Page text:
Enigmatic, graceful and mysterious, the Jaguar is notoriously hard to track for any but the most experienced naturalist guide, and a deep understanding of the creature's behaviour and habitat is key to achieving a sighting of this elusive big cat. |
The Importance of Location
With an accessible terrain and the highest density of the big cat in the world, the Brazilian Pantanal is the most popular place for Jaguar tours in South America. In some regions, concerted conservation efforts have focused on habituating the animals, meaning they have developed a measure of trust with the eco-tourism operators' vehicles - both on road and the water. This is an important aspect when it comes to Jaguar tours, as it vastly increases the chances of a sighting.
The seasonally flooded tropical wetlands, savannahs, and lush forests are teeming with vast numbers of mammal, bird, aquatic and amphibian species and it's a veritable wildlife hotspot. But water is the lifeblood of this bio-diverse eco-system, and the network of rivers, at the end of the Transpantaneira Road (the only permanent year-round route), that wind through the Pantanal offer ideal conditions to encounter a huge array of species, including the Jaguar.
The Rivers of the Pantanal
After years of boat surveys and research, a 100km stretch upstream from Porto Jofre that includes the Cuiabá River, the Tres Irmãos River and a section of the Piquir River has been identified as the best riverbank territory to see the big cat. And because the animals are habituated to watercraft, visitors on Jaguar tours are able to observe them hunting, drinking, or languidly sunning themselves on the riverbanks.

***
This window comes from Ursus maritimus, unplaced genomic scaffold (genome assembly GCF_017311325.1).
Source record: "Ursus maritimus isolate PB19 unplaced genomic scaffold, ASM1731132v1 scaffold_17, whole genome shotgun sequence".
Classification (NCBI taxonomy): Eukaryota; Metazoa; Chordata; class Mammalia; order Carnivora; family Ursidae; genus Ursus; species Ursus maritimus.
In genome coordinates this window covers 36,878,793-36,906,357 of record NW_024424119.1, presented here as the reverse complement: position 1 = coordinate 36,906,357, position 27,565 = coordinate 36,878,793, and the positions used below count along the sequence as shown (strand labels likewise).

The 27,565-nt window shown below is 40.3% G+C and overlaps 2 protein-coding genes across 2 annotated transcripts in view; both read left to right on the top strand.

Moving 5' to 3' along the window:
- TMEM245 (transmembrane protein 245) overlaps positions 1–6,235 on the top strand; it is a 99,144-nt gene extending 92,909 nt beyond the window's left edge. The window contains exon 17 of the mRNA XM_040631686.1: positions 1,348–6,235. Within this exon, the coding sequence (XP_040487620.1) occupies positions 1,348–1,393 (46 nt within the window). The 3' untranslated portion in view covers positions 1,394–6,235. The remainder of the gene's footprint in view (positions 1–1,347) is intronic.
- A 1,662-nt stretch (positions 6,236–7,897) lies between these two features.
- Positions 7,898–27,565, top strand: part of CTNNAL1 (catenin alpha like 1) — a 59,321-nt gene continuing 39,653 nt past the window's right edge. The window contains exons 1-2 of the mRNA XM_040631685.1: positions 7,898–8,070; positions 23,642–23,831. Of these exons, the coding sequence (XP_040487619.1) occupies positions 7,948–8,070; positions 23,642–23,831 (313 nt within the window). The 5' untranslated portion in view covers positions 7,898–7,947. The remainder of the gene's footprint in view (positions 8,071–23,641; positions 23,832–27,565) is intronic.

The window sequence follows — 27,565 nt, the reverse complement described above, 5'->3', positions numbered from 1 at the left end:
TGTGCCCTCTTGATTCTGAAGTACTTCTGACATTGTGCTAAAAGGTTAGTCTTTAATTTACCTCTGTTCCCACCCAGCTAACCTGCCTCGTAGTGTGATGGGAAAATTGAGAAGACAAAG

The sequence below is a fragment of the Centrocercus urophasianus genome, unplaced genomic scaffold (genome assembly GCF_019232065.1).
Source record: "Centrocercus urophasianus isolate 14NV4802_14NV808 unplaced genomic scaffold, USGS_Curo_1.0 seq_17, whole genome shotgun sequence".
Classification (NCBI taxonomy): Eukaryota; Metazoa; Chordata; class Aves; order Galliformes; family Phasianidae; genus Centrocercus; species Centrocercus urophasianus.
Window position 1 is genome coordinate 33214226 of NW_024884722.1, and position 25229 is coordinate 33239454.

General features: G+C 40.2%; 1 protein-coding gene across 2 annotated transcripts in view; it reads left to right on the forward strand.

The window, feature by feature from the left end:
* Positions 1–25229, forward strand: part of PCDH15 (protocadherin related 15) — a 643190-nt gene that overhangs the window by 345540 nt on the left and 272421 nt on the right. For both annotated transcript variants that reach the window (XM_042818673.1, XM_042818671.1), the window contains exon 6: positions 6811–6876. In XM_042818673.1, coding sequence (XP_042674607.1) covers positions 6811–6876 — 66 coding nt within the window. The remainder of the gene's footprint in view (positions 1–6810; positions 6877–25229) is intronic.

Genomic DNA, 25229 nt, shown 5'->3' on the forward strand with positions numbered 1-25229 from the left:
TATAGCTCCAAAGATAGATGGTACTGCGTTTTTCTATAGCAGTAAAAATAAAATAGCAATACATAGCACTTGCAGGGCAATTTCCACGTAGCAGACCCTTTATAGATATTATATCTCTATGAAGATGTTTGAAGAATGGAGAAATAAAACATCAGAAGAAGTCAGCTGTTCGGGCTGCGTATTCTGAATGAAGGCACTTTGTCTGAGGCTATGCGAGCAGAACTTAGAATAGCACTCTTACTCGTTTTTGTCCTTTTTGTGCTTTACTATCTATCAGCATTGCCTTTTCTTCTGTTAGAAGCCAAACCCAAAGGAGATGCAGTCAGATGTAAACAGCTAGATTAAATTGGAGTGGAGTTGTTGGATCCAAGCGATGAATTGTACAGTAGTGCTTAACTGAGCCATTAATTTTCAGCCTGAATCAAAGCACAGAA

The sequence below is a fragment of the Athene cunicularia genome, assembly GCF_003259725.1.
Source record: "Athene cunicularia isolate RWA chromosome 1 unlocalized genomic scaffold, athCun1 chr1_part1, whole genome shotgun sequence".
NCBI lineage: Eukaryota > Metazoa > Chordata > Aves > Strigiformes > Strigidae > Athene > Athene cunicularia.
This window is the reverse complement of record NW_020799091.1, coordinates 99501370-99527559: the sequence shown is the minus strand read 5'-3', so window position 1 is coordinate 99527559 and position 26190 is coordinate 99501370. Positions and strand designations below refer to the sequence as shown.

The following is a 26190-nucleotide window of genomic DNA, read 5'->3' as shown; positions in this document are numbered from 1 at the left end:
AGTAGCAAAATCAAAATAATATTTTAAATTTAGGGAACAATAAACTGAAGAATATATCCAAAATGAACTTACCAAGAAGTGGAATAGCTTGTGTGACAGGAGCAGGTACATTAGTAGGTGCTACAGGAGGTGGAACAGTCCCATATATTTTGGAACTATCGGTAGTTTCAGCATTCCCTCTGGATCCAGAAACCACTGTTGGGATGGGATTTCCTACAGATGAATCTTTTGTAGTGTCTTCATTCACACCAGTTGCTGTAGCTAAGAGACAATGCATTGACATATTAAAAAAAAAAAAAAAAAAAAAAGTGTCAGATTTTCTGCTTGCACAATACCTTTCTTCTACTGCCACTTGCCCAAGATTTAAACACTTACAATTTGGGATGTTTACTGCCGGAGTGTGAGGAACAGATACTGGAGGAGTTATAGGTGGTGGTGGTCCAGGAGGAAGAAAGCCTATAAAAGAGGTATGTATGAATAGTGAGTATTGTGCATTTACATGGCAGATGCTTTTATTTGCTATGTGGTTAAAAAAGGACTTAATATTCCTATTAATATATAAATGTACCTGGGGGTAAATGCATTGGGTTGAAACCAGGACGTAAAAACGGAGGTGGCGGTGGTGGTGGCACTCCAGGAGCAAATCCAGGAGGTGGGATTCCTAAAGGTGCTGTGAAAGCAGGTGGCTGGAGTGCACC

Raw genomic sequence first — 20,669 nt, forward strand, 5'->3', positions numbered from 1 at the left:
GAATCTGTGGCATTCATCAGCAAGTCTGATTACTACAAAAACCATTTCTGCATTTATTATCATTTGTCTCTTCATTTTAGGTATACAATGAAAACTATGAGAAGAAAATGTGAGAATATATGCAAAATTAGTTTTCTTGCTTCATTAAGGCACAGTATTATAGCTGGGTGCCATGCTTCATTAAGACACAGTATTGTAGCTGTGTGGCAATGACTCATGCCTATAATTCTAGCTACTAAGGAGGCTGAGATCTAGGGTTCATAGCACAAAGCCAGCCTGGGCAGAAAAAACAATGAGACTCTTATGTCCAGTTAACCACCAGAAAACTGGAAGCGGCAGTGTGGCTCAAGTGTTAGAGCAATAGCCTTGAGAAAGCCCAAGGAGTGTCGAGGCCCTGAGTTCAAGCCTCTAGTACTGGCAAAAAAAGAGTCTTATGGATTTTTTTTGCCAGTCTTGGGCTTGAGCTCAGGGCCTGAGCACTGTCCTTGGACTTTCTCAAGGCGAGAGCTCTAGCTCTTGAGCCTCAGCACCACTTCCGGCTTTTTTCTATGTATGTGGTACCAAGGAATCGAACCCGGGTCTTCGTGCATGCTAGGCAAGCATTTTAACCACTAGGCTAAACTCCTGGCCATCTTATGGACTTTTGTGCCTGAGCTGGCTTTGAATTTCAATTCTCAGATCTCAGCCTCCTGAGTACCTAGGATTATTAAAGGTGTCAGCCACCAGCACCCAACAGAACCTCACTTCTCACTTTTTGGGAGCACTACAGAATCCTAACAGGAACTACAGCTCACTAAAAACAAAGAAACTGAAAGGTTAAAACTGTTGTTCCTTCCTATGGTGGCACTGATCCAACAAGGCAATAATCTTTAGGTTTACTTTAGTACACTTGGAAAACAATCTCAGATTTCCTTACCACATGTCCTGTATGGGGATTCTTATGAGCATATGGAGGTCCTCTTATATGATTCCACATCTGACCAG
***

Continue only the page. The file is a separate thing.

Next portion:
In 2011, the establishment of the SouthWild Jaguar Flotel (a floating hotel) created a unique location for visitors to stay on Jaguar tours. Anchored near the mouth of the Three Brothers River, it has been strategically located to allow rapid water access to any site along the river in the so-called 'Jaguar Zone', which, over the past eight years has yielded 93% of all sightings in the area. There is also an abundance of Giant Otters in the zone, another animal much sought after by wildlife lovers.
The opportunity to stay on a vessel in the middle of prime big cat territory affords visitors an experience unlike any other, as the animals are comfortable with its presence and quite often come within several metres along the riverbank. Sightings can be made at any time of the day or night, and the opportunities to capture them on camera are laid out like a smorgasbord.
The Flotel's eco-credentials are superb, as its aquatic location required no trees to be felled and its presence and ongoing operations do not impede or interfere with the natural balance of the wildlife. There is always a full-time research biologist on board and accommodation is basic, but comfortable and air-conditioned.
Sighting a Jaguar in the wild is the ultimate goal for many wildlife enthusiasts; today, with the rise of reputable eco-tourism, and the benefit of many years' research, experienced guides are able to take visitors to the very best locations in the Brazilian Pantanal – both on land and on the water.
Marissa Ellis-Snow is a freelance nature writer with a special interest in Jaguar watching. Being passionate about her subject, Marissa chooses the expert-led Jaguar tours organised by NatureTrek, which have brought her unforgettable sightings of a wide range of wildlife in some of the most spectacular regions on Earth.
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